Widespread rains across parts of the Great Plains have stalled winter wheat seeding, fueling anxiety at a time of bountiful global stockpiles and plummeting prices.
Few farmers are as anxious to get into fields as those in Kansas, by far the nation's largest winter wheat grower with 8.5 million acres planted last season.
But muddy fields have kept Kansas farmers from planting much this fall with just 9 percent of the wheat seed now in the ground, the National Agricultural Statistics Service reported Monday. Normally by this late in the year, 17 percent has been planted in the state.
Kansas and Oklahoma were the top two wheat producers last year. In Oklahoma, just 17 percent has been seeded compared to the normal 25 percent so late in the season, NASS said.
"Moisture is good to have, but in some areas it is concerning. Too much moisture hasn't allowed guys to get into fields," said Justin Gilpin, executive director of Kansas Wheat, a joint venture of the Kansas Association of Wheat Growers and Kansas Wheat Commission.
The rain is not only delaying wheat planting in the state, but also stalling fall harvest of crops like soybeans. That could ultimately affect the acres planted for the 2010 crop because growers in central and eastern Kansas often double-crop winter wheat behind soybeans, Gilpin said.
Kansas farmers have a narrow window, optimally between Sept. 20 and Oct. 15, to get the crop into the ground in time to give it a chance to get rooted before winter sets in, said Bill Spiegel, a Kansas Wheat spokesman.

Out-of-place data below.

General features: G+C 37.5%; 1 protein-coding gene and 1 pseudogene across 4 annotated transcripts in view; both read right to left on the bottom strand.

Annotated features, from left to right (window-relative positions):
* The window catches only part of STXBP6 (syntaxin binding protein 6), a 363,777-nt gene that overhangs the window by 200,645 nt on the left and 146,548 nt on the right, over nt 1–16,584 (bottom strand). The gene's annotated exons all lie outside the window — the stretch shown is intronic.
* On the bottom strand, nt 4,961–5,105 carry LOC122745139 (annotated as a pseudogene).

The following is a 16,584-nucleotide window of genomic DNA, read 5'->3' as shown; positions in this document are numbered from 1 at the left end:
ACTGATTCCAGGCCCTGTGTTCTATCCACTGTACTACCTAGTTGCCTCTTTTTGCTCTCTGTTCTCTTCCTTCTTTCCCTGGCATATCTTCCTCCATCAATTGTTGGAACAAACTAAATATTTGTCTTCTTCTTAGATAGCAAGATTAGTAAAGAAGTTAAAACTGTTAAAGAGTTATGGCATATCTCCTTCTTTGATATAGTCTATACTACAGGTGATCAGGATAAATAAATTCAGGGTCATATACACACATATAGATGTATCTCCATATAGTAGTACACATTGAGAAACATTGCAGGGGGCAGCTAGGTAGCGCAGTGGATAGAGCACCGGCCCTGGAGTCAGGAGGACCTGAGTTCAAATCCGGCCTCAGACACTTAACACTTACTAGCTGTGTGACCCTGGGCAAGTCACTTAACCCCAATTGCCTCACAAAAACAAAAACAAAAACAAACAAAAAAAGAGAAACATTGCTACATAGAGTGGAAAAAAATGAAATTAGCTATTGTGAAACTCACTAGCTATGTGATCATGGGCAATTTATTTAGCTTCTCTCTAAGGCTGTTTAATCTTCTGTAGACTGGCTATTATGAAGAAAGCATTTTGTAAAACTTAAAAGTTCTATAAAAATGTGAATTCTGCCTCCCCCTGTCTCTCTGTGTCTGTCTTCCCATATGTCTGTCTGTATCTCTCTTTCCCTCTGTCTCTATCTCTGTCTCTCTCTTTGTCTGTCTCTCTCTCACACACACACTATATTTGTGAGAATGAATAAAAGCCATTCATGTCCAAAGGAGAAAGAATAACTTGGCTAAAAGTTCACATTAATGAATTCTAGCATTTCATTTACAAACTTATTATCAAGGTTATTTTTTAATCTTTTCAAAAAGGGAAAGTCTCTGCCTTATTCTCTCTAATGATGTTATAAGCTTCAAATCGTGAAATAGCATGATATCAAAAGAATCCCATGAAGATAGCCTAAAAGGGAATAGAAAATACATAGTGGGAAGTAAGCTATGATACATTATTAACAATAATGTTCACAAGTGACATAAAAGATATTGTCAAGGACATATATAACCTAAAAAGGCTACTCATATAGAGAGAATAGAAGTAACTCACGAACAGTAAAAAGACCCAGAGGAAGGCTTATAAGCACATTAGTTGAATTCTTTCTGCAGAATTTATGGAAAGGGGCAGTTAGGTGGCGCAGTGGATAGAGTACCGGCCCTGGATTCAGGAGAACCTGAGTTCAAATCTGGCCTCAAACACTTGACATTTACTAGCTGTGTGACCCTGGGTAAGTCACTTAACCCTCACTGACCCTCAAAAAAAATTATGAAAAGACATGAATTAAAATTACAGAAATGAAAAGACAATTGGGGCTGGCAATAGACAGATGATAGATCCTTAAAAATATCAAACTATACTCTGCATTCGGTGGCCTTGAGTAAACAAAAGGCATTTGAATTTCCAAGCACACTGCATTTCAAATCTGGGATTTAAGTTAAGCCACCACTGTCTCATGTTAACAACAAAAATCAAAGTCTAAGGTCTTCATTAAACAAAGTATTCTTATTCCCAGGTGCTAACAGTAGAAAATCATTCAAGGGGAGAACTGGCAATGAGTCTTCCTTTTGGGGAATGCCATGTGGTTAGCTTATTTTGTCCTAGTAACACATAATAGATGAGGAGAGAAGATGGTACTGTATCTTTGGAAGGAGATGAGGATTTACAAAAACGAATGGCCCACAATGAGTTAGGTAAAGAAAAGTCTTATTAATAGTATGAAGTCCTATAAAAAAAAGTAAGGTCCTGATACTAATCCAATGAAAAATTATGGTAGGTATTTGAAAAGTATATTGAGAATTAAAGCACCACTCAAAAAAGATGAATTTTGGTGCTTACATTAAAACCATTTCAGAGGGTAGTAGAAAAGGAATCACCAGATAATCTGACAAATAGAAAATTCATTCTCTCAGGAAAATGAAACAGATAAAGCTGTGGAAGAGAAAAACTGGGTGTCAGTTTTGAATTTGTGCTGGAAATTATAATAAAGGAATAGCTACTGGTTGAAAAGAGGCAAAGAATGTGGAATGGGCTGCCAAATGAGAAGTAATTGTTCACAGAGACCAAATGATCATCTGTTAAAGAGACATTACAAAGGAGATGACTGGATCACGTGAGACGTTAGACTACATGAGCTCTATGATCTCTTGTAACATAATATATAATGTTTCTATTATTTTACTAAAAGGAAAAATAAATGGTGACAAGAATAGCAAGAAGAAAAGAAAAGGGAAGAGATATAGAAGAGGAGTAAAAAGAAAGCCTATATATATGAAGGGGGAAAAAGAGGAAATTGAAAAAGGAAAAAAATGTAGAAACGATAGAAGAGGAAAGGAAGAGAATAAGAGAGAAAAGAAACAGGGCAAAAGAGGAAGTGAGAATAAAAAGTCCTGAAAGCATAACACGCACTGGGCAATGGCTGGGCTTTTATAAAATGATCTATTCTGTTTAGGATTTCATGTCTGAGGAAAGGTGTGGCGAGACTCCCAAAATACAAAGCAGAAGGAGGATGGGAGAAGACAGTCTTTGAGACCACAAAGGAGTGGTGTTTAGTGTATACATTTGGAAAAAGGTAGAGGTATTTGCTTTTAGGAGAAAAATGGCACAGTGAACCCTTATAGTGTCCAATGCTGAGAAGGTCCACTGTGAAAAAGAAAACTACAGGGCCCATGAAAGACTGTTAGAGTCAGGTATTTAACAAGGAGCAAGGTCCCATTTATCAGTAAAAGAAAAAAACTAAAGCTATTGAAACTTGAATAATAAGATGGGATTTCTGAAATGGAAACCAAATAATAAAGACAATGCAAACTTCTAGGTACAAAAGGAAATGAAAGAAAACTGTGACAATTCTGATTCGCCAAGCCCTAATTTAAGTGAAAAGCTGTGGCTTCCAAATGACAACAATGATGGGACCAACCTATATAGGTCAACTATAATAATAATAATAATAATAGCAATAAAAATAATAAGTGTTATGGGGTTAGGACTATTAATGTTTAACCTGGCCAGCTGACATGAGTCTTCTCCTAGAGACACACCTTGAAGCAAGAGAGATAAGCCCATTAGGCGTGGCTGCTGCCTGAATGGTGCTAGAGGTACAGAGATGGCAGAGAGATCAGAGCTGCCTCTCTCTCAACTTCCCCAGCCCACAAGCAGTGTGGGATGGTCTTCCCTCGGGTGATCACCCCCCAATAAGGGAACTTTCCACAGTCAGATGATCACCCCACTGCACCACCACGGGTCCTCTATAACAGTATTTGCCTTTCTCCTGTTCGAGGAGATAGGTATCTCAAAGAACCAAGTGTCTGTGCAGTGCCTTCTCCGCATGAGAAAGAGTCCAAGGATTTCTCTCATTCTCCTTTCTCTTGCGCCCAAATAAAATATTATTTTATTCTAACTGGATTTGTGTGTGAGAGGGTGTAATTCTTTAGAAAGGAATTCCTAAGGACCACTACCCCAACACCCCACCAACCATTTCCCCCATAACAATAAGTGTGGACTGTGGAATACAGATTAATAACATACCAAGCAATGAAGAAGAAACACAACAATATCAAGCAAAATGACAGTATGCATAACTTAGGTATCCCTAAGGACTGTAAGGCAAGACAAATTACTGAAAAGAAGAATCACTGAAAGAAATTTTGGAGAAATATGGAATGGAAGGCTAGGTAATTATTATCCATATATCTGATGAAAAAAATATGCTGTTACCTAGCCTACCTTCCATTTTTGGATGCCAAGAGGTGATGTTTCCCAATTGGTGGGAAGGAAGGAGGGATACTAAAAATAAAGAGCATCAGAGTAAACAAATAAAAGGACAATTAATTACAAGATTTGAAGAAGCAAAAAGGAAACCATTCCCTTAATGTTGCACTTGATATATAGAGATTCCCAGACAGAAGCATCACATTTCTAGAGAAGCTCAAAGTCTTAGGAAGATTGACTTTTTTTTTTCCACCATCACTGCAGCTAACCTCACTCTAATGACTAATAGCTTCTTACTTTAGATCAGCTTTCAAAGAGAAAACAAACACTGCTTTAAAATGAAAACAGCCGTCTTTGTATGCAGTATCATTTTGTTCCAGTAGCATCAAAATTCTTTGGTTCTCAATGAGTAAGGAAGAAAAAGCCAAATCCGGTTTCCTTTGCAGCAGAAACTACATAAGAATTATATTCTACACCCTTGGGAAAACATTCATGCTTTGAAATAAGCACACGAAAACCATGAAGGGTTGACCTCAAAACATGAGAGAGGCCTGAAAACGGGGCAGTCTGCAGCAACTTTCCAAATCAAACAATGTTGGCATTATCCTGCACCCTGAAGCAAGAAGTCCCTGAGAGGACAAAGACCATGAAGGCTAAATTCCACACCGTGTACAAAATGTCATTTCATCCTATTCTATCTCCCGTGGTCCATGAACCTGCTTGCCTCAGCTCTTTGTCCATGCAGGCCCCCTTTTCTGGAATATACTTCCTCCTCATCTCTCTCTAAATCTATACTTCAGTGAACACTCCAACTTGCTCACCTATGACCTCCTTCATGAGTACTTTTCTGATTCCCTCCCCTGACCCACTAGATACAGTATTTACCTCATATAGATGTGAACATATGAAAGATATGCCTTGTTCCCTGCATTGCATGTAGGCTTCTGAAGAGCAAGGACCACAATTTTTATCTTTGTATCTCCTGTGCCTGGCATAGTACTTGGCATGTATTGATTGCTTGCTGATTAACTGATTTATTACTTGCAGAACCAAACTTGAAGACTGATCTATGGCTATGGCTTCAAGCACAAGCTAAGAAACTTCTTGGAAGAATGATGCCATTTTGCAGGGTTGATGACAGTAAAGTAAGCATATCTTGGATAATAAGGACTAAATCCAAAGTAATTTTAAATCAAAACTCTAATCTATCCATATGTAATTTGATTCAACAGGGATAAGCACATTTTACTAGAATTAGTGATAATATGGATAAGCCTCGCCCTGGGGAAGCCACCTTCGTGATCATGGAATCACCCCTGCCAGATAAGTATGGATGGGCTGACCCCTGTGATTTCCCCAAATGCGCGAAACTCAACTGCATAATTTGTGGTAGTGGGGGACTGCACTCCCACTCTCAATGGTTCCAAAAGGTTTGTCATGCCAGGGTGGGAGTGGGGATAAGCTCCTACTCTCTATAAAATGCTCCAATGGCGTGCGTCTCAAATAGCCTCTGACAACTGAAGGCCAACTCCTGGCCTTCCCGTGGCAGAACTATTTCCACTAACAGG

But winter wheat planting is just slightly behind the five-year average when the 18 top wheat-growing states are factored in. NASS reported that overall about 24 percent of the winter wheat has been planted, just slightly below the 25 percent average.
In Texas, farmers have 32 percent of their wheat fields seeded, while Nebraska has 56 percent planted. South Dakota growers have half their wheat acreage seeded.
It is uncertain this early in the planting season how much of the nation's acreage will be planted into winter wheat or what effect the unusually wet fall may have on planting decisions.
"We are likely to see quite a bit of wheat planted in Kansas even though prices are terrible right now," said Mike Woolverton, a grain marketing economist at Kansas State University.
Many farmers across the Great Plains who had planned to cut wheat acreage because of low prices have changed their minds in the past six weeks to take advantage of good moisture conditions.
"That is true in most of the Great Plains," Woolverton said. "Even Texas, where it has been just terribly dry, has been getting some thunderstorms out of all this activity and seen some moisture replenishment, and so I think we are going to see Texas plant more wheat than they might have otherwise."
Another unknown factor will be the impact on crop acreage of the 3.5 million-plus acres coming out this month from the Conservation Reserve Program, the program that pays farmers not to plant crops.
The majority of those former CRP acres are in the Great Plains wheat states. Kansas has 371,000 acres coming out of CRP, and some farmers are plowing those acres and planting wheat this fall, Woolverton said.
Also coming into play are huge carry-over wheat stocks globally. The 2008 wheat crop of 682 million metric tons was the biggest ever grown in the world, Woolverton said. That was followed by the 2009 wheat harvest that was better than expected.
All that wheat clogging the world markets has driven down wheat prices.
But Woolverton said that's not dissuading farmers from planting more wheat. If wheat prices sink too low, farmers can let livestock graze the crop come spring and replant something else.
"It doesn't make any sense logically with wheat prices low, but that is not what I am hearing from the field," he said. "If the moisture is there, they are going to take advantage of it and plant wheat."
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